Streak Event Deck Cards
Related to the previous idea is to have event cards continue to affect the game beyond the current turn. I’m thinking about the weather here. Start the game with two weather cards open, showing the sun, rain, wind or snow. If there is sun and snow, it will be a cold but bright day, rain and sun will be intermittent rain, double wind will be a storm, double sun will be a heat wave.
Then, at the start of the next round, remove the first card and draw a new card. Where it used to be rain-rain (heavy rain!), now there is rain-snow (sleet). And the next round will be snow – wind (blizzard).
As a result, players know what will happen, but not all. The game becomes a little more predictable, allowing players to plan ahead, and perfect planning is still impossible.
That also means players can gamble on what’s coming: in the next round we’ll see rain and other things. Sun or wind would be great for growing plants, but another rain would drown them. Is it a coincidence?
You can read about four ways to use the event deck here.
Receive now and pay later!
It is common to give players new abilities. expense: You can exchange money for weapons in this building, but you need wood and stone to build it.
How about giving players a new ability “for free” but having them pay for it later, giving them a chance to experience the consequences and not suffer?
An example of how I see this: Vinny “the Face” will be happy to give you a job (new employee), but it’s better to pay him $20 before the game starts. points).
Of course, this is not entirely new. In some games, “keep” is done on certain items. At Agricola, for example, they regularly “pay” for food for all employees.
But the change I’d like to suggest is the “risk taking” part. At Agricola, there is not much risk in hiring other employees. They actually pay for themselves.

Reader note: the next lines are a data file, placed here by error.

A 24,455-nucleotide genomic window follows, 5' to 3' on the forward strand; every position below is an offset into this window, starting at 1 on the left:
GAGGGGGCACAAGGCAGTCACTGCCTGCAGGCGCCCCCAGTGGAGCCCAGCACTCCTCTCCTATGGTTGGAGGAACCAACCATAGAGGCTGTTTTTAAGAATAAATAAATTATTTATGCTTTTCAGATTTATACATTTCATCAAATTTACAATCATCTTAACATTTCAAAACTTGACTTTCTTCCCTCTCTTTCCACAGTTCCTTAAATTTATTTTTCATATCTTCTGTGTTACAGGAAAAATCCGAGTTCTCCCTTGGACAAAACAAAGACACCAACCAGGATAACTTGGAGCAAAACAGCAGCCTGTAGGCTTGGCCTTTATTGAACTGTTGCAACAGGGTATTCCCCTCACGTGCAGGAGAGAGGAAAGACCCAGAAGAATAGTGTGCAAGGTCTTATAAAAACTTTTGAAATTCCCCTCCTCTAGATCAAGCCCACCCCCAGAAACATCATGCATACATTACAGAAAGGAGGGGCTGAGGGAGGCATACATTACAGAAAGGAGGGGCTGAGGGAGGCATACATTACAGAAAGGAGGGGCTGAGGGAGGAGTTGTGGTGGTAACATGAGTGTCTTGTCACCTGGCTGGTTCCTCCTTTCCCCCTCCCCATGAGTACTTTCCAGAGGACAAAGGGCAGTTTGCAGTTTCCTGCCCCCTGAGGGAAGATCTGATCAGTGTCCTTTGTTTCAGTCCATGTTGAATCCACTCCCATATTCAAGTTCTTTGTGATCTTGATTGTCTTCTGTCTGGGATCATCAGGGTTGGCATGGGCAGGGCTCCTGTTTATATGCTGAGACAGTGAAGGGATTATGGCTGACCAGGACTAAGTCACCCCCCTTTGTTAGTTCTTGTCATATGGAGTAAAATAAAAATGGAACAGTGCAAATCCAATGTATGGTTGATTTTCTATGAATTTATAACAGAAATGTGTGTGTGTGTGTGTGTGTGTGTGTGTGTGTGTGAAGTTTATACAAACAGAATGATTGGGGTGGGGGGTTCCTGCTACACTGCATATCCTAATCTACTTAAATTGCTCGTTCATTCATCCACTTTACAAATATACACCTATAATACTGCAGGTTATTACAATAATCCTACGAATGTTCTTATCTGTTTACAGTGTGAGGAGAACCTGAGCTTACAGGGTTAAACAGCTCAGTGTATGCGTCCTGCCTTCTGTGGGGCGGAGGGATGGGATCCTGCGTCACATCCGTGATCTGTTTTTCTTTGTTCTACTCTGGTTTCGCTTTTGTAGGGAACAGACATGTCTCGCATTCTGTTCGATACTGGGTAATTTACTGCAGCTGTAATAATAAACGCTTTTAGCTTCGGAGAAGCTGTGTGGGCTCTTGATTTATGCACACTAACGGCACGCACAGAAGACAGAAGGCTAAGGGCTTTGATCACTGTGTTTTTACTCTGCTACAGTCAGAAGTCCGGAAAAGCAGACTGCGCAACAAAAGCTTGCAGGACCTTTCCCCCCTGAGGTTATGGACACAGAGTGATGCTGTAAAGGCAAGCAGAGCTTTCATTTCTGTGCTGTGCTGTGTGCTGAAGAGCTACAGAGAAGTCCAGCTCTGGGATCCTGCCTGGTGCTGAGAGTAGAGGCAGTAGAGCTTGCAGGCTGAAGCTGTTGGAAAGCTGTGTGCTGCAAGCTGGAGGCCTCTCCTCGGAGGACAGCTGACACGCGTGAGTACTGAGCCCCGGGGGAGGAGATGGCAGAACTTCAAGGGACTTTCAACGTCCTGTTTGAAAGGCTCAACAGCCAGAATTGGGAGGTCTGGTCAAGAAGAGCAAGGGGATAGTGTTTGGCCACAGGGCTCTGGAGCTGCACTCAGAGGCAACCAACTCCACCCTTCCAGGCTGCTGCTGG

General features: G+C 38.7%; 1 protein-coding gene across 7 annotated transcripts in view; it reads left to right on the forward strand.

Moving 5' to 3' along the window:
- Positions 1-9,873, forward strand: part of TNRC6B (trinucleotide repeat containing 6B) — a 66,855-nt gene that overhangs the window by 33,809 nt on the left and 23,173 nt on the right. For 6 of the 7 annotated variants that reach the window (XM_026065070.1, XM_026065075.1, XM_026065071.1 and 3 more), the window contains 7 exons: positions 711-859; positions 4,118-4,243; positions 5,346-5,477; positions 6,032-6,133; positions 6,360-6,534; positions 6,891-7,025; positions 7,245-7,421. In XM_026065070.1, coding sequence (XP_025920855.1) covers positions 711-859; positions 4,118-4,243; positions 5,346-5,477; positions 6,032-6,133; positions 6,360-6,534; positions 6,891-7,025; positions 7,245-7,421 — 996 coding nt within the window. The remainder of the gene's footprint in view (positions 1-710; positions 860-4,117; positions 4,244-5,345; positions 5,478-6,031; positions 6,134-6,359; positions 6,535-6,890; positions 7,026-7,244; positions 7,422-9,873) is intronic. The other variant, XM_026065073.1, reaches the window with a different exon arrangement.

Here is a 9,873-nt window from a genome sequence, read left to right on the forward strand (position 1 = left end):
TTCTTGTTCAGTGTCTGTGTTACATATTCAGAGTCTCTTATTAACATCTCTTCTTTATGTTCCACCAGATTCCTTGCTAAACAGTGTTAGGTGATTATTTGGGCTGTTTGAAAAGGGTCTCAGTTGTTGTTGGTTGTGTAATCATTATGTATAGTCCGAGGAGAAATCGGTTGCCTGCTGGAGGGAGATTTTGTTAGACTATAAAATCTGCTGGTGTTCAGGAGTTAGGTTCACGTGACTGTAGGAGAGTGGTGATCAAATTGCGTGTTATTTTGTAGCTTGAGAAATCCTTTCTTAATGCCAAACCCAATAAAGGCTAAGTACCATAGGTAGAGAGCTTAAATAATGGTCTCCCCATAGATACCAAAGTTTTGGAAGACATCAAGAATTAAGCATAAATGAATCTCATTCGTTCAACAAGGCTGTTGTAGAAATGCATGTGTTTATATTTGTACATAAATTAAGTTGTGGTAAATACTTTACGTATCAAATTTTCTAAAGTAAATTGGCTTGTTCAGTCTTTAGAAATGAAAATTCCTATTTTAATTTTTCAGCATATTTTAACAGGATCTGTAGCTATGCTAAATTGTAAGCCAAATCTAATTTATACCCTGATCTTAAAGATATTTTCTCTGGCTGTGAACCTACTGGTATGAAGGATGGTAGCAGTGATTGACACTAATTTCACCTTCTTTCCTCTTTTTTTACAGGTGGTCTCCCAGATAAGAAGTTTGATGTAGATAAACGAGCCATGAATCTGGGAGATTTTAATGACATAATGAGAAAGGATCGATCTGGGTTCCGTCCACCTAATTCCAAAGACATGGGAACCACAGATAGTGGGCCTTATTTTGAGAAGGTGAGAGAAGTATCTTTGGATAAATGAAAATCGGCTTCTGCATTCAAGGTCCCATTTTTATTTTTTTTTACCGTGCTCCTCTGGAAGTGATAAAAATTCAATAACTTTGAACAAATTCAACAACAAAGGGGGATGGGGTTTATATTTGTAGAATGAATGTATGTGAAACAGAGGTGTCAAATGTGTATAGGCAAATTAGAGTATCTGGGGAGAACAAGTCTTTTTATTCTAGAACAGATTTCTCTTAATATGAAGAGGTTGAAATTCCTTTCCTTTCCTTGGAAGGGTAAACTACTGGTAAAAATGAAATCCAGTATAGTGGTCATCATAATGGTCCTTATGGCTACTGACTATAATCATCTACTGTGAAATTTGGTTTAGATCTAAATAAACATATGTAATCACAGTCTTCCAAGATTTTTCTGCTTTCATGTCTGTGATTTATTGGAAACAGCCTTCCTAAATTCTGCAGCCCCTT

but if you pay every Later improvements can significantly increase risk factors. Add enough to this to play pranks with other players, or otherwise add a bit of randomness to keep players tense about whether or not their gamble will pay off.
I’ve already explored this concept a bit here: Economics in the game: Debt
I like fantasy novels. Magicians break the laws of physics to do the impossible.
There are no laws of physics in board games. they have rule However, the functions are almost identical.
How about a game where you can “break” the rules of the game and change it in a way that works better for you or disrupts your opponent?
An “easy” version of this would be a game with two sets of rules. One is how to play the game and the other is how to change/ignore/break these rules.
It may not be possible for a few seconds, but a nicer idea is to have a single set of rules that contains how to change the rules. Which Include the possibility of changing the rules on how to change them.
It’s great to do new things! even thought Cool about the new! I had a lot of fun dreaming of stuff I’d probably never use. And I probably won’t use the idea exactly, but maybe someday I’ll use something similar?
It’s a good idea to at least keep your brain sharp, avoid the rut of doing the same thing over and over again, and consider new options and different directions of attack.
And did this inspire exciting innovations?
About the author
Hello, I’m Bastian. The goal of this blog is to learn about game design. It is good for you as a reader, but also for me as a writer.